Where tax reform fits

Tax reform has been having a rocky road this session. The shiny new Legislature passed tax reform early in the year, only to have it vetoed and that veto sustained by just three members of the Kansas Senate. Now, in the last gasp veto session, tax reform is back, but a bill introduced Monday was withdrawn quickly Tuesday, and then another introduced that raised a smidgen more money. Were all the objections just about how much it raised? Are there other problems? What is going on?

Send the kids out of the room, the sausage making is about to be explained.

Or, at least, what we understand of sausage making. We are seeing (or not seeing, as much is happening behind the scenes) a lot of strategy unfolding in the Kansas Legislature. There is a balance being sought between the Governor's veto power and the need for more revenue to cover expected and required services.

There is no doubt that tax reform is needed. Brownback's tax policies have left a smoking crater where roads, pensions, school funding and other services used to be. Estimates of how much more is needed rise well above $1 billion, when school finance is added in. KCEG estimates we need $900 million additional revenue every year.

But tax reform is not required by law.

A budget is. The Kansas Constitution requires a balanced two-year budget, and that deadline is June 30, 2017. A school finance plan is being required by the Kansas Supreme Court, and that deadline is also June 30, 2017. But tax reform is just a good idea. A necessary one. But not a required one.

The Legislature could pass a school finance plan, and a budget, even an unbalanced one, and leave it to the Governor to balance it by cutting spending with his line item veto. With estimated shortfalls in 2018 and 2019, and a current school proposal that adds $150 million, cumulative, each year for five years, there would have to be a lot of sweeping from the Kansas Department of Transportation, again, and many cuts to existing services.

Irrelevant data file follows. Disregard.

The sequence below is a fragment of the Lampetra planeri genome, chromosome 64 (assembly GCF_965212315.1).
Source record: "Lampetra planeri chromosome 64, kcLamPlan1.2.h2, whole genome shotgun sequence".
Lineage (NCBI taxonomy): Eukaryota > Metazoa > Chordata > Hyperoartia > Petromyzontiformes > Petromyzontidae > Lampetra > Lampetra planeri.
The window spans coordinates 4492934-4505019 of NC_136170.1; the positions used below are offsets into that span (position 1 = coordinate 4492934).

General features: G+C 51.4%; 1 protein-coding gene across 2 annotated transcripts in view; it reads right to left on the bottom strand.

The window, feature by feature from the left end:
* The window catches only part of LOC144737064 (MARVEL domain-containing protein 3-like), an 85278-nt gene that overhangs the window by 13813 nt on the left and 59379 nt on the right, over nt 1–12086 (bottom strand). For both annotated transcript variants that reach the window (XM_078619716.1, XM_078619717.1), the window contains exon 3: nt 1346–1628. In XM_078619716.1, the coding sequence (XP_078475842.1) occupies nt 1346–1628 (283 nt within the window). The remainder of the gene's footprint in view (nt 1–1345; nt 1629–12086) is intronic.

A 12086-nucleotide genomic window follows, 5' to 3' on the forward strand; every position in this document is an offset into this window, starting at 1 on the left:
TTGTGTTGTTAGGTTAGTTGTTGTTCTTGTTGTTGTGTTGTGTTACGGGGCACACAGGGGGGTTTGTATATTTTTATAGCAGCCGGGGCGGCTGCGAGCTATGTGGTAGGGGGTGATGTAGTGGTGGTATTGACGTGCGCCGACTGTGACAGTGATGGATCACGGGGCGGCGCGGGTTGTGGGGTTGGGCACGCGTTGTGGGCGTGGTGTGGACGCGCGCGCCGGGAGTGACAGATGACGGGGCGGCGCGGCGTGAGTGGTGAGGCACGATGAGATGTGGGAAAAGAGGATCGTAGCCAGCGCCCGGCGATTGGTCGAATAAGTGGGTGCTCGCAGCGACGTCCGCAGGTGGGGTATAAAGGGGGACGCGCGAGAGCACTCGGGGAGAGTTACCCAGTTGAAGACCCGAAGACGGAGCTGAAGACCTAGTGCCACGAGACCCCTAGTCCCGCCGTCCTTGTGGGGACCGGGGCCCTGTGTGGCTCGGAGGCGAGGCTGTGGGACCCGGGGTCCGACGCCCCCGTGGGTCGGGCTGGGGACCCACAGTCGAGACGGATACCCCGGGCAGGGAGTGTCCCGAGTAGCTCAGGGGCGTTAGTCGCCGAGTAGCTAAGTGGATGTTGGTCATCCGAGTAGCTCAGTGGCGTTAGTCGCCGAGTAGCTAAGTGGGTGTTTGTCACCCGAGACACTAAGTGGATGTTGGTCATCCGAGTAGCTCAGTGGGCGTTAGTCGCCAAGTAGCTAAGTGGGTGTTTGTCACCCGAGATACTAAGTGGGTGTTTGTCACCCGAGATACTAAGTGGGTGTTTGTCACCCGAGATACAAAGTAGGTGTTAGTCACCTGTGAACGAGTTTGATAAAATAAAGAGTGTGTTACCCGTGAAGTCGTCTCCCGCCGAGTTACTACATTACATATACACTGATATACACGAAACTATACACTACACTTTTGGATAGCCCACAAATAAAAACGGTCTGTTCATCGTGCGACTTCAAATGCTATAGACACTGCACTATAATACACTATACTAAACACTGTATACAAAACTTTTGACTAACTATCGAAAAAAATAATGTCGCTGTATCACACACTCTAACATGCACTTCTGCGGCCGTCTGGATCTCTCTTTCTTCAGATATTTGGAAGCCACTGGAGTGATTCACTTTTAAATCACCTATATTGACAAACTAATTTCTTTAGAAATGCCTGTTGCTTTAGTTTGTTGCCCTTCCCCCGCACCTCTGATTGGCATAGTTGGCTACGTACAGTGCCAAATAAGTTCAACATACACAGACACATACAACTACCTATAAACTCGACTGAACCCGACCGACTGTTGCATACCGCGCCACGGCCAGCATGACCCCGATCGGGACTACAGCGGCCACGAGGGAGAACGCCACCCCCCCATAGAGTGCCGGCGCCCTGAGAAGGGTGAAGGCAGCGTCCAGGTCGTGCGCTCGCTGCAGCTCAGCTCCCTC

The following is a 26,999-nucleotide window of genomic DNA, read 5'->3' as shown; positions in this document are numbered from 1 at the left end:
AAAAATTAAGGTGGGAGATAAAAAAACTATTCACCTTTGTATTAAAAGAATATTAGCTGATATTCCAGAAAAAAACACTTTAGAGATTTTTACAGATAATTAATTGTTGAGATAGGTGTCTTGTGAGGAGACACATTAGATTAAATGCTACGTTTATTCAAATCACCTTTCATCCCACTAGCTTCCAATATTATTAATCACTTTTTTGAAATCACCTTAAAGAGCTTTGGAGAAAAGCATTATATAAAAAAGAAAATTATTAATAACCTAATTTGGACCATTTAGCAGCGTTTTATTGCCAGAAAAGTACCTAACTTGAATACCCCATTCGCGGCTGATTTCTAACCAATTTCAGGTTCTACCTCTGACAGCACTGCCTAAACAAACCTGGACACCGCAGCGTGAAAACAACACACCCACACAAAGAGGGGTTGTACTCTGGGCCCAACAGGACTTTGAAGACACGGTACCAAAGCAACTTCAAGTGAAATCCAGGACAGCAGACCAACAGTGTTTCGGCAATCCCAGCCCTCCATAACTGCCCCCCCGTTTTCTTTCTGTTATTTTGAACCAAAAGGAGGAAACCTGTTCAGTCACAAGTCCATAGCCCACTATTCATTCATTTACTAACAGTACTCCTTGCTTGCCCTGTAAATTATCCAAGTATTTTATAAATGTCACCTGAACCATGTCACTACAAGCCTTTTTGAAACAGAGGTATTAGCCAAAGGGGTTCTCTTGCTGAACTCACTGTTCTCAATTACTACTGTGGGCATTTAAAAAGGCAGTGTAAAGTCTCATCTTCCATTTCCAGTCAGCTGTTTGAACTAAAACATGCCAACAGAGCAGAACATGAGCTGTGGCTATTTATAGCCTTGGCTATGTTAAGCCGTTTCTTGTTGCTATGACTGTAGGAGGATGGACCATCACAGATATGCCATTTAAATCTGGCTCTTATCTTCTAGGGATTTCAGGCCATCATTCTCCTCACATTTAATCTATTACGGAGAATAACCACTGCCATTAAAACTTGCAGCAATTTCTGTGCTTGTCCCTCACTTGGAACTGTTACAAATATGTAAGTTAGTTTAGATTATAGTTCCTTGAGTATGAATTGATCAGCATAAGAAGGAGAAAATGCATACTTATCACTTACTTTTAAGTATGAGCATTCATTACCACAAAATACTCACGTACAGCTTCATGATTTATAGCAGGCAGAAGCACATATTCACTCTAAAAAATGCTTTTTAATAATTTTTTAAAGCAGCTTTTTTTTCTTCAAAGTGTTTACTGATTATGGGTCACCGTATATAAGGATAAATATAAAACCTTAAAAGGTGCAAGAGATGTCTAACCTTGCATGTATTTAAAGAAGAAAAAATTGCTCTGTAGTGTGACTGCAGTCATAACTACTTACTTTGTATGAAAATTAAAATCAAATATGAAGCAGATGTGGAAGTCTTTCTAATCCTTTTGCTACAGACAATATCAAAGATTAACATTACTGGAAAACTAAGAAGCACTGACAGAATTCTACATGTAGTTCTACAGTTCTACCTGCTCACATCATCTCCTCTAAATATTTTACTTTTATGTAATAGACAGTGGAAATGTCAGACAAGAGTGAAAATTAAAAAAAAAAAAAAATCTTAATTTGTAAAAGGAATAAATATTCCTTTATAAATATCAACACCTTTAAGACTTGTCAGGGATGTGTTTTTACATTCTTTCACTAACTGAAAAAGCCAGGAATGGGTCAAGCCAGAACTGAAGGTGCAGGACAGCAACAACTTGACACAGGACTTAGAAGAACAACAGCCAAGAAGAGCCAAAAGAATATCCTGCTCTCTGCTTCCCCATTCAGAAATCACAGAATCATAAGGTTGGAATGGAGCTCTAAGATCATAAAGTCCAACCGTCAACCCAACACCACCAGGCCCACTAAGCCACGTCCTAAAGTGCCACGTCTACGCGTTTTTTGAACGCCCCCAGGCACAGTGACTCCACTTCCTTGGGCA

Instead, the legislators we sent to Topeka to fix things are doing their best to wrangle tax reform before that budget scenario comes true. Whether it is school funding and then tax reform, or tax reform and then school funding (with included funding mechanisms or possibly another tax bill to fund it), the budget looks to be the last piece of the puzzle. When the budget bill passes, that might be the signal that legislators think they are done.

There's a lot of inside baseball here, and even we aren't entirely clear about what will happen. Will this new tax reform package pass? Will they add revenue provisions to the school funding bill (changing it from a policy bill into a budget bill with policy attached)? Will it take three more tax bills before they find a compromise that works? Will somebody try to move the budget bill early?

Here's what we do know.

Tax reform—restoring revenue and fixing Brownback's tax policies—is required to get Kansas back on firm footing, so we can begin to restore services, repay debts, and renew our faith in government. Our legislators are working hard to do the right thing. They know how critical it is to right the state, and to begin filling the revenue hole dug by the Brownback Administration.  There is a budget bill out there, SB 189, which was passed by the Senate and waits further action in a House committee. While it sits, the school finance proposal, HB 2410, also sits in a House committee, awaiting action Friday or Monday of next week. And in the meantime, tax reform is being worked.

It has been a lively few days already this week. Stay tuned.

We will do our best to understand and tell you what is happening. After all, this is *your* government at work.

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